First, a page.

But as for having Twitter itself in the Sunshine State, DeSantis said he’ll take a hard pass.
The governor addressed the issue during a press conference in Jacksonville. He said he believed the state has done well in recruiting companies “that are producing things.” His administration, he added, has “worked really hard on vocational and career education.”
Yet “importing some tech company from San Francisco has not been high on our list,” said DeSantis.
“I think that what happens is they tend to come in, they drive up the cost of living for everybody else, and okay, yeah, they enjoy our lower taxes, but you know … what are they really providing?” he offered.
DeSantis clearly indicated he favors Musk’s buyout of the social media platform. That’s because, he said, “I think that platform has been used as a tool to enforce narratives and to stifle dissent when it was born to be an open platform.”
The governor offered another reason why he applauded Musk: Florida will profit from the sale.
Based on what Musk has offered for Twitter, Florida’s pension fund, as a Twitter shareholder, could earn up to $20 million. The governor noted that’s why the State Board of Administration, which includes himself as well as Chief Financial Officer Jimmy Patronis and Attorney General Ashley Moody, issued Twitter a letter before it finalized the deal that reminded the company of its fiduciary duty to shareholders.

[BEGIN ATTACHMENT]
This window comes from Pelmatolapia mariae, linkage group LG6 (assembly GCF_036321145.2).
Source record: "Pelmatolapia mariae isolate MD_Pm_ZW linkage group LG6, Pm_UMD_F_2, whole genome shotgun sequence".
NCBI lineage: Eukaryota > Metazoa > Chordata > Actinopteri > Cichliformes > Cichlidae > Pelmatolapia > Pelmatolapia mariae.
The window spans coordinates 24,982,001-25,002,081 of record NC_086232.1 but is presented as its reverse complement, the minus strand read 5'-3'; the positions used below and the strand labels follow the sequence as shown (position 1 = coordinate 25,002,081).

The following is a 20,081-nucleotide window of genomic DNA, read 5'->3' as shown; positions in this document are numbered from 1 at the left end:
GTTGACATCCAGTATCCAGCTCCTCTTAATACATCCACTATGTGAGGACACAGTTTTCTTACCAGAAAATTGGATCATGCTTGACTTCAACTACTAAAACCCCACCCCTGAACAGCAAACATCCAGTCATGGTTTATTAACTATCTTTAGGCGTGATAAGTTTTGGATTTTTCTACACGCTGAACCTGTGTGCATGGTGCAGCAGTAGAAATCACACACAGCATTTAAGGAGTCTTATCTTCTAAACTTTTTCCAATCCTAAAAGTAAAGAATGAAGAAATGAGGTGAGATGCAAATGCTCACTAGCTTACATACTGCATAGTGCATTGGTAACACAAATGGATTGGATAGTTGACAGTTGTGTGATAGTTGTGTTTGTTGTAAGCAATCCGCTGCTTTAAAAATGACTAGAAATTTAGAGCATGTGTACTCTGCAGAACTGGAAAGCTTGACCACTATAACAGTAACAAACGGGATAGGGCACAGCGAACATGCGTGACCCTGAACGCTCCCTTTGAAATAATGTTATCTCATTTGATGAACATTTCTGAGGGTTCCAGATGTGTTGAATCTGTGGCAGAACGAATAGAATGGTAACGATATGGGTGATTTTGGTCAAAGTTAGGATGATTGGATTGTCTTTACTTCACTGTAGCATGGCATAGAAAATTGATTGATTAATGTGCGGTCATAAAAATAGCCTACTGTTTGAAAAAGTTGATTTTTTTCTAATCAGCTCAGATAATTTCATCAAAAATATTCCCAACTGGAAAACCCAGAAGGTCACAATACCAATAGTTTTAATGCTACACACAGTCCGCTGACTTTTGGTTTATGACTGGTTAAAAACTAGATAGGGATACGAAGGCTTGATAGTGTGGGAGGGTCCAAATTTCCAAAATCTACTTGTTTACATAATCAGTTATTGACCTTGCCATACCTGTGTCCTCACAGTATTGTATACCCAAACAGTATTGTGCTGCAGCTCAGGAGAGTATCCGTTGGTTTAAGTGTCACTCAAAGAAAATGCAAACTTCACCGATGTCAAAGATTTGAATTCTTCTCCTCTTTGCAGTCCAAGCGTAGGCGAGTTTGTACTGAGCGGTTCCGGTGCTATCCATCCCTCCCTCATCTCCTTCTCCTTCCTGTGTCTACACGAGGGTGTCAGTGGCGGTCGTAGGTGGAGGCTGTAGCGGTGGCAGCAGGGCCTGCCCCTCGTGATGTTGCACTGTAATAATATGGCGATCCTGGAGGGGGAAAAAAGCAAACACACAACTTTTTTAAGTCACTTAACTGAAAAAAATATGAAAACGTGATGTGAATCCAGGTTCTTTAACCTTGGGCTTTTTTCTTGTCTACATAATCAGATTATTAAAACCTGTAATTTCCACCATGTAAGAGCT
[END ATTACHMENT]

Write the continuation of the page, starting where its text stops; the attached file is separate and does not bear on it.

At a different press conference last week, DeSantis said the letter told Twitter’s board of directors, “Look, Elon Musk is putting a very good offer on the table, and you’d better have a good business reason why you’re not doing it because, if this is politics, we’re going to hold you accountable.”
In Jacksonville, DeSantis noted that Musk “has succeeded in almost every enterprise he’s ever done. … He will make that company more valuable. I have no doubt about it.”
Yet despite that, and Musk’s SpaceX venture in Florida, the governor added, “I’m not wanting to import that necessarily into the state.”
“I would rather have more industry, I’d rather have more jobs that will actually be rooted in the state and we’re working on some good stuff, some good manufacturing,” said DeSantis, noting progress in the aerospace and finance industries.
“In terms of … bringing Twitter from San Francisco to Florida, you know, that’s not something that I’m advocating,” he concluded.